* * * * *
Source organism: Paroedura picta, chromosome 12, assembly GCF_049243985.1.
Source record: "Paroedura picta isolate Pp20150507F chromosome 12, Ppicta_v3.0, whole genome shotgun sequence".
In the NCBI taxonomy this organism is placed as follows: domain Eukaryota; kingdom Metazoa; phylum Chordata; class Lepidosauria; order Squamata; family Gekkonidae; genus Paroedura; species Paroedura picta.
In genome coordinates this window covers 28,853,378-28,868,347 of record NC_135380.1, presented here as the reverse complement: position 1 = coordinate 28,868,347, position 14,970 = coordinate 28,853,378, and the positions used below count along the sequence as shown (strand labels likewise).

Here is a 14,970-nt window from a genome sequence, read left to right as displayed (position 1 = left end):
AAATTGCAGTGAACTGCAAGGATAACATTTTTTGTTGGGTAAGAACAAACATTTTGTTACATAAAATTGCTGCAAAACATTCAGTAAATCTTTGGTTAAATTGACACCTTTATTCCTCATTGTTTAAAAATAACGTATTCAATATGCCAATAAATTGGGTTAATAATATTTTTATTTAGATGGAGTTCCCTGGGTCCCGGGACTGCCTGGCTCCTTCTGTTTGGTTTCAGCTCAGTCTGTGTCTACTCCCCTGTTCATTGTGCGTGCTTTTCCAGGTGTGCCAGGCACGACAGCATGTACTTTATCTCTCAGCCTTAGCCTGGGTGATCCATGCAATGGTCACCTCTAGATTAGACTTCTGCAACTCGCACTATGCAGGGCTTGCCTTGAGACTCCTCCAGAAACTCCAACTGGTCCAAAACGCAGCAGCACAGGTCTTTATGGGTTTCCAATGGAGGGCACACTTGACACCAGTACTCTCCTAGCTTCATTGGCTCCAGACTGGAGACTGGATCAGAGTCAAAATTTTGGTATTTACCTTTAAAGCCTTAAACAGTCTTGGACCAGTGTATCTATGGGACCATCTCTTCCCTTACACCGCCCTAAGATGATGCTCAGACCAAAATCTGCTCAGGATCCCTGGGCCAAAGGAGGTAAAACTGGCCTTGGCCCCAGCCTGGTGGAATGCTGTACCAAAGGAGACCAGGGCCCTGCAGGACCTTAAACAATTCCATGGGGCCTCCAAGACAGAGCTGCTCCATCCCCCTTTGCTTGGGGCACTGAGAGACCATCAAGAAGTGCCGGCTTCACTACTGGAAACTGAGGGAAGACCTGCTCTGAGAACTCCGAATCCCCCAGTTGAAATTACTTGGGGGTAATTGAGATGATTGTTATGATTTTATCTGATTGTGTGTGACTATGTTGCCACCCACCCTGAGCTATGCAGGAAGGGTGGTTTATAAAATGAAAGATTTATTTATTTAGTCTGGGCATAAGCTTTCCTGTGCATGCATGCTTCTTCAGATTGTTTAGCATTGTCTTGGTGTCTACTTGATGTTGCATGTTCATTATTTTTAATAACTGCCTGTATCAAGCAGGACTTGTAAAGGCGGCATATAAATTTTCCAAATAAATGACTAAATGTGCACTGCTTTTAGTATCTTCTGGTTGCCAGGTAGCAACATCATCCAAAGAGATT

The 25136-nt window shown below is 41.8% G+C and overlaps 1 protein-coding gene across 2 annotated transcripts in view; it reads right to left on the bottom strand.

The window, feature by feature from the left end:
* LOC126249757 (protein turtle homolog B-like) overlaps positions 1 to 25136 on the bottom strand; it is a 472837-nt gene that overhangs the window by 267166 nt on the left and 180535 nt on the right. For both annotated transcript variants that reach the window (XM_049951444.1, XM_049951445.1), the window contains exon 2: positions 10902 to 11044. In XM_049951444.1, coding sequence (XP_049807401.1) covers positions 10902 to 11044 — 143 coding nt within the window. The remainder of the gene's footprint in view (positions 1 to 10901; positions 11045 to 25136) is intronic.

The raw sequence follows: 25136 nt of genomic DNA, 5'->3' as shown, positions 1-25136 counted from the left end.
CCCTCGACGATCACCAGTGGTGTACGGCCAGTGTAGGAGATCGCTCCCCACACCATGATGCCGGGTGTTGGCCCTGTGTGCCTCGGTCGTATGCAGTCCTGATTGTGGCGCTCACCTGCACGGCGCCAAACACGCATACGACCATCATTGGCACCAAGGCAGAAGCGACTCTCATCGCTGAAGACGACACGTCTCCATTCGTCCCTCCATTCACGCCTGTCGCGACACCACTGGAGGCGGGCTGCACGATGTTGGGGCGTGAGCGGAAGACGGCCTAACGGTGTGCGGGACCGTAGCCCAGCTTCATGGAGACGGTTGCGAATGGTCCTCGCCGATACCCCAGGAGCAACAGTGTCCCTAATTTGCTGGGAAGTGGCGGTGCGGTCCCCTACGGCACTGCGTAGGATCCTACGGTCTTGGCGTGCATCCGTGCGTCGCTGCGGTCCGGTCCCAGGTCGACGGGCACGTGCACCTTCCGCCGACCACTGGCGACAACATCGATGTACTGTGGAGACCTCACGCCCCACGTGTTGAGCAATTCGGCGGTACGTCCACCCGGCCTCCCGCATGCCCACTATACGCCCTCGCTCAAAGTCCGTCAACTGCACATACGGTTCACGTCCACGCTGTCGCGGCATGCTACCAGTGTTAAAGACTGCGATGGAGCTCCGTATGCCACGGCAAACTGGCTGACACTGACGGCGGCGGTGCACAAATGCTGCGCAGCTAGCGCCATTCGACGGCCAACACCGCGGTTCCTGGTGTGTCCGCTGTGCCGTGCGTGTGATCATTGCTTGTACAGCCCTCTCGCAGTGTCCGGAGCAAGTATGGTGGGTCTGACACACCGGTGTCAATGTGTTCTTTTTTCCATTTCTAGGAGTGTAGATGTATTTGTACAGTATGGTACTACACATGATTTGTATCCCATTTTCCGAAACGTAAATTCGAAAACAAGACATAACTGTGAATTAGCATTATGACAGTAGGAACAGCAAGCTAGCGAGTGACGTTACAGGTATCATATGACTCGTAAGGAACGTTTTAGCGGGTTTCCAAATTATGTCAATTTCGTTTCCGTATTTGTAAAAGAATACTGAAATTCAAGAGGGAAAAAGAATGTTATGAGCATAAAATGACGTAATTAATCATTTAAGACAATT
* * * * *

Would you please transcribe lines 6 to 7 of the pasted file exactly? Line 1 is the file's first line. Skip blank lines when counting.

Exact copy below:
AAATTGCAGTGAACTGCAAGGATAACATTTTTTGTTGGGTAAGAACAAACATTTTGTTACATAAAATTGCTGCAAAACATTCAGTAAATCTTTGGTTAAATTGACACCTTTATTCCTCATTGTTTAAAAATAACGTATTCAATATGCCAATAAATTGGGTTAATAATATTTTTATTTAGATGGAGTTCCCTGGGTCCCGGGACTGCCTGGCTCCTTCTGTTTGGTTTCAGCTCAGTCTGTGTCTACTCCCCTGTTCATTGTGCGTGCTTTTCCAGGTGTGCCAGGCACGACAGCATGTACTTTATCTCTCAGCCTTAGCCTGGGTGATCCATGCAATGGTCACCTCTAGATTAGACTTCTGCAACTCGCACTATGCAGGGCTTGCCTTGAGACTCCTCCAGAAACTCCAACTGGTCCAAAACGCAGCAGCACAGGTCTTTATGGGTTTCCAATGGAGGGCACACTTGACACCAGTACTCTCCTAGCTTCATTGGCTCCAGACTGGAGACTGGATCAGAGTCAAAATTTTGGTATTTACCTTTAAAGCCTTAAACAGTCTTGGACCAGTGTATCTATGGGACCATCTCTTCCCTTACACCGCCCTAAGATGATGCTCAGACCAAAATCTGCTCAGGATCCCTGGGCCAAAGGAGGTAAAACTGGCCTTGGCCCCAGCCTGGTGGAATGCTGTACCAAAGGAGACCAGGGCCCTGCAGGACCTTAAACAATTCCATGGGGCCTCCAAGACAGAGCTGCTCCATCCCCCTTTGCTTGGGGCACTGAGAGACCATCAAGAAGTGCCGGCTTCACTACTGGAAACTGAGGGAAGACCTGCTCTGAGAACTCCGAATCCCCCAGTTGAAATTACTTGGGGGTAATTGAGATGATTGTTATGATTTTATCTGATTGTGTGTGACTATGTTGCCACCCACCCTGAGCTATGCAGGAAGGGTGGTTTATAAAATGAAAGATTTATTTATTTAGTCTGGGCATAAGCTTTCCTGTGCATGCATGCTTCTTCAGATTGTTTAGCATTGTCTTGGTGTCTACTTGATGTTGCATGTTCATTATTTTTAATAACTGCCTGTATCAAGCAGGACTTGTAAAGGCGGCATATAAATTTTCCAAATAAATGACTAAATGTGCACTGCTTTTAGTATCTTCTGGTTGCCAGGTAGCAACATCATCCAAAGAGATT

The 25136-nt window shown below is 41.8% G+C and overlaps 1 protein-coding gene across 2 annotated transcripts in view; it reads right to left on the bottom strand.